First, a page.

James D. Wolfensohn, A Global Life (Macmillan, 2010).
Jim Wolfensohn started life in a modest Jewish home in Sydney and rose to become an international celebrity. A list of his accomplishments could fill a page. He was a member of the 1956 Australian Olympic fencing team, became an officer in the Royal Australian Air Force, a partner of the leading stockbroking firm Ord Minnett and, at the age of thirty-one, a joint managing director of the prestigious merchant bank Darlings. Spreading his wings overseas, he became president of Schroders Inc, running the American office of the London-based merchant bank Schroders, then chairman of Salomon International, before spending a decade as president of the World Bank. He is, or has been, a fellow of the American Academy of Arts and Sciences, a fellow of the American Philosophical Society, trustee of the Kennedy Family Trust, chairman of the Carnegie Hall board and adviser to US Presidents. He is a millionaire several times over and his list of friends and acquaintances includes world figures ranging from Yasser Arafat to Bill Clinton.
For decades, Wolfensohn enjoyed star status in Australian financial circles and media. He was the wonder boy who had conquered the heights of international finance. But that’s not how his autobiography reads. A Global Life is in essence an autobiography of frustration because, with the exception of his wife Elaine and their three children, Wolfensohn never seems to have got quite what he wanted.
He wanted the chairmanship of Schroders, and he missed. At Salomon he was leader of the corporate finance department, but felt he had let down his colleagues by spending most of his time on the rescue of Chrysler—which brought large fees to the firm but meant he had not been able to spend as much time building a broader business base for Salomon. At the World Bank he embarked on a crusade to reduce Third World poverty, which of course was still there by the time he left the bank in 2005. One of his final roles was to become, at the request of President George W. Bush, the American envoy to the quartet which was trying to find a peaceful settlement between the Palestinians and Israelis. He eventually resigned in protest because the then Secretary of State, Condoleezza Rice, was conducting her own negotiations with the Israelis and leaving him out of the loop. And, as the whole world knows, the Israelis and Palestinians still don’t have an enduring peace settlement.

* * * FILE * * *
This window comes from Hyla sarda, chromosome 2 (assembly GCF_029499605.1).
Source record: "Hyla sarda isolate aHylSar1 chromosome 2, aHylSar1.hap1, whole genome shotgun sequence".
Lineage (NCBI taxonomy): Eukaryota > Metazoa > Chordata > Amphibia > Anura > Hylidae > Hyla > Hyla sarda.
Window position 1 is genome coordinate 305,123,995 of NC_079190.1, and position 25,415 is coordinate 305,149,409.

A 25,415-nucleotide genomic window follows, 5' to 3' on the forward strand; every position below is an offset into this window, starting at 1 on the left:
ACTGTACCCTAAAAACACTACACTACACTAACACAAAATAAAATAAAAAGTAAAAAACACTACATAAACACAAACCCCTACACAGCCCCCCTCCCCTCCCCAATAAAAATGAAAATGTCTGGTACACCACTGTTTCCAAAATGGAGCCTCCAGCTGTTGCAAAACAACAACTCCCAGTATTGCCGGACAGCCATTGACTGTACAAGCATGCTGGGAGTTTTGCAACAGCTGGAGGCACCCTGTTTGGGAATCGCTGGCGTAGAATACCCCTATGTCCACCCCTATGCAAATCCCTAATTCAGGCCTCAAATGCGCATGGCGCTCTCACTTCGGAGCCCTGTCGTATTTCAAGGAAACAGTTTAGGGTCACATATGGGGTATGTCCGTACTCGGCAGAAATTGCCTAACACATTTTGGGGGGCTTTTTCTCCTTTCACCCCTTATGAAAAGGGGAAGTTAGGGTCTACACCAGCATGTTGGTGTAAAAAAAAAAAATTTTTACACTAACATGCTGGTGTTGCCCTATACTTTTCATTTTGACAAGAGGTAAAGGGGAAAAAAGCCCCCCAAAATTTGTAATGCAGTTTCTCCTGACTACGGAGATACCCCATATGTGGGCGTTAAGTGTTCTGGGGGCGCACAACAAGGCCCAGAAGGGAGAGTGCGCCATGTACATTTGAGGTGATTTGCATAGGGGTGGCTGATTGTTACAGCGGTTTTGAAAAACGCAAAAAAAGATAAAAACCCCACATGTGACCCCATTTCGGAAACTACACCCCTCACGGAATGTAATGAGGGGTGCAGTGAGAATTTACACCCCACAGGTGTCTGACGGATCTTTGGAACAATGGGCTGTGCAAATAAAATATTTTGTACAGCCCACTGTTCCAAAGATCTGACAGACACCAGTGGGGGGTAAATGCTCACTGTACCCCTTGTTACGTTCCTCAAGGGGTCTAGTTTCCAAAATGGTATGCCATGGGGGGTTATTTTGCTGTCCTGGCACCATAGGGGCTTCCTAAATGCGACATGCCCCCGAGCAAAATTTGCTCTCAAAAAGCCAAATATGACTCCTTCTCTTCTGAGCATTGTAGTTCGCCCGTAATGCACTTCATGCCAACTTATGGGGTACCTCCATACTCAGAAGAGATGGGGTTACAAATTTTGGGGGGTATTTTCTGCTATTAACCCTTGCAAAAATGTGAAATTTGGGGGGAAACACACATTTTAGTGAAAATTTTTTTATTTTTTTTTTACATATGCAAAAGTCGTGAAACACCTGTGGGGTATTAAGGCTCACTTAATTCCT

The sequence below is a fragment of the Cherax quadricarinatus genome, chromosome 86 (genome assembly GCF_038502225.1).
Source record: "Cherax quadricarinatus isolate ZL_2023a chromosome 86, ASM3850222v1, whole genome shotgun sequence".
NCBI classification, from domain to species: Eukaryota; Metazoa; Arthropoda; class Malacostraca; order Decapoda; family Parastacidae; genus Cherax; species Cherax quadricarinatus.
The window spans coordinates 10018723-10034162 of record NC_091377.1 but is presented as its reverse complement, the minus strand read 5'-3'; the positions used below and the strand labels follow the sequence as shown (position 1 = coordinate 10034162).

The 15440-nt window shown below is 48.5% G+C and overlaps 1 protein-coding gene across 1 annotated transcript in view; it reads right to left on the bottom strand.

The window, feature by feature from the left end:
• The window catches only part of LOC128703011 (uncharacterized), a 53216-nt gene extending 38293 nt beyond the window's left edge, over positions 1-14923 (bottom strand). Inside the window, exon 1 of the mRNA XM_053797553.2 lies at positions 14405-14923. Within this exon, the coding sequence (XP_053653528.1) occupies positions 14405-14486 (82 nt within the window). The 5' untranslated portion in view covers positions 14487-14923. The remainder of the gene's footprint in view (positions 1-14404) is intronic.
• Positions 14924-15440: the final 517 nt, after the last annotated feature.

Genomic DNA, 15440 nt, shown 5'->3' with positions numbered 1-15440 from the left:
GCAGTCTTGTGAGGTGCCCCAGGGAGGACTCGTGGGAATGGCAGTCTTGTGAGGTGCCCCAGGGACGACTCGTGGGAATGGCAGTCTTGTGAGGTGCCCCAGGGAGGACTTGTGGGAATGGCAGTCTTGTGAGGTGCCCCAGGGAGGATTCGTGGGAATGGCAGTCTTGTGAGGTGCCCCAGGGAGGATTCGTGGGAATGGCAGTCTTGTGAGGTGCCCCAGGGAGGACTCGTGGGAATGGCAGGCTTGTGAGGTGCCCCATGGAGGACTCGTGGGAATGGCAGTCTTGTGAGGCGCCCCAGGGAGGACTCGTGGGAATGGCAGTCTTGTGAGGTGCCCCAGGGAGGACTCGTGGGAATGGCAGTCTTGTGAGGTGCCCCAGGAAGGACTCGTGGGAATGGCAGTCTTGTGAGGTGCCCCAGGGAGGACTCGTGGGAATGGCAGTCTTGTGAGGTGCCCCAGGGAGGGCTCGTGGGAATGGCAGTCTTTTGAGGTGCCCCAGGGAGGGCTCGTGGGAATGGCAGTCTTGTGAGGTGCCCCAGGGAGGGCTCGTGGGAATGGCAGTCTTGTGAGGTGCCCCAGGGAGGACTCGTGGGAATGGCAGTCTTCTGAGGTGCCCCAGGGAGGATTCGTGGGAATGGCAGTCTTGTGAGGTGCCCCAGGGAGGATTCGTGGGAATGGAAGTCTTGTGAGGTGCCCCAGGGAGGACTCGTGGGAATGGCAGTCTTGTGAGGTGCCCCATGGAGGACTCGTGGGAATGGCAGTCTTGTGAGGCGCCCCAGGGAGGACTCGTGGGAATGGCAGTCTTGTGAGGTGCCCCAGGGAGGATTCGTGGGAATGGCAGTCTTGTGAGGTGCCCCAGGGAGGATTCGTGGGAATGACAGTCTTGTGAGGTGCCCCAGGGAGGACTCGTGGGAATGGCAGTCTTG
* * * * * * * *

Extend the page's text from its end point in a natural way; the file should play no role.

The probable key to Wolfensohn’s failure (an exceedingly high-level one) is on page 174 of the book, where he candidly repeats an assessment by a former colleague named Leslie Murphy. At the time, Wolfensohn was running the American operations of Schroders and believed he had been promised the chairmanship. But when the incumbent, Sir Gordon Richardson, left to take up the chair at the Bank of England, Wolfensohn was upset to discover the board was split on whether he should be the successor. In a memo to Bruno Schroder, Murphy wrote:
The one thing that Jim wanted above all else was to be loved. He wanted people to love him, and he wanted prestige. If you appoint him as chairman, as you clearly can do, what will happen to the staff? What will happen to the senior people? A number of them will leave; no doubt about that. You can’t run the place, and it is going to be very difficult for Jim against the hostility of the staff. You’ve got to go along with what the majority of the board wants. As much as I love Jim, I don’t think it a good idea to appoint someone as chairman whom the rest of the board cannot deal with. My advice is to appoint David Airlie, even though I am not sure how well he can do the job.
This memo is quoted in a chapter titled “The Outsider”. Wolfensohn was a Jew in a Jewish bank, but he was an outsider because he was an Australian in an English bank and had spent much of his time at Schroders in New York instead of London. When the vote on the chairmanship came to the board, Wolfensohn got seven out of thirteen. But the chairman, Lord Franks, said a majority of one or even two votes was not enough. More than half of those opposed to Wolfensohn were people who ran the business. Wolfensohn’s support was from family shareholders and non-executives.
Franks was probably right in assessing that a chairman of a successful bank had to be supported by the senior executives. (If the bank is unsuccessful, maybe a new chairman is needed to straighten out some of the senior staff or even sack them.) Murphy was also probably right. In business—as in most other fields of worthwhile endeavour—a desire to be loved above all else is rarely the best trait for a team leader. Respect and fear are usually more important.
Wolfensohn—who thought he had the chairmanship in the bag—was “totally deflated” and left soon afterwards to join Salomon. His many admirers in Australia may also be a little deflated by this book, because it leaves a little clay on the feet of their hero.
Of course, Wolfensohn is being harsh on himself in several respects. He almost takes personal responsibility for failing to eliminate world poverty and settle Middle East peace—tasks which anyone short of God would find hopeless. And while he may not have achieved everything he wanted, he became the greatest international banker in Australia’s history.
Take it easy, Jim. You’ve played well and done good.
Trevor Sykes’s most recent book, Six Months of Panic, was published by Allen & Unwin last year.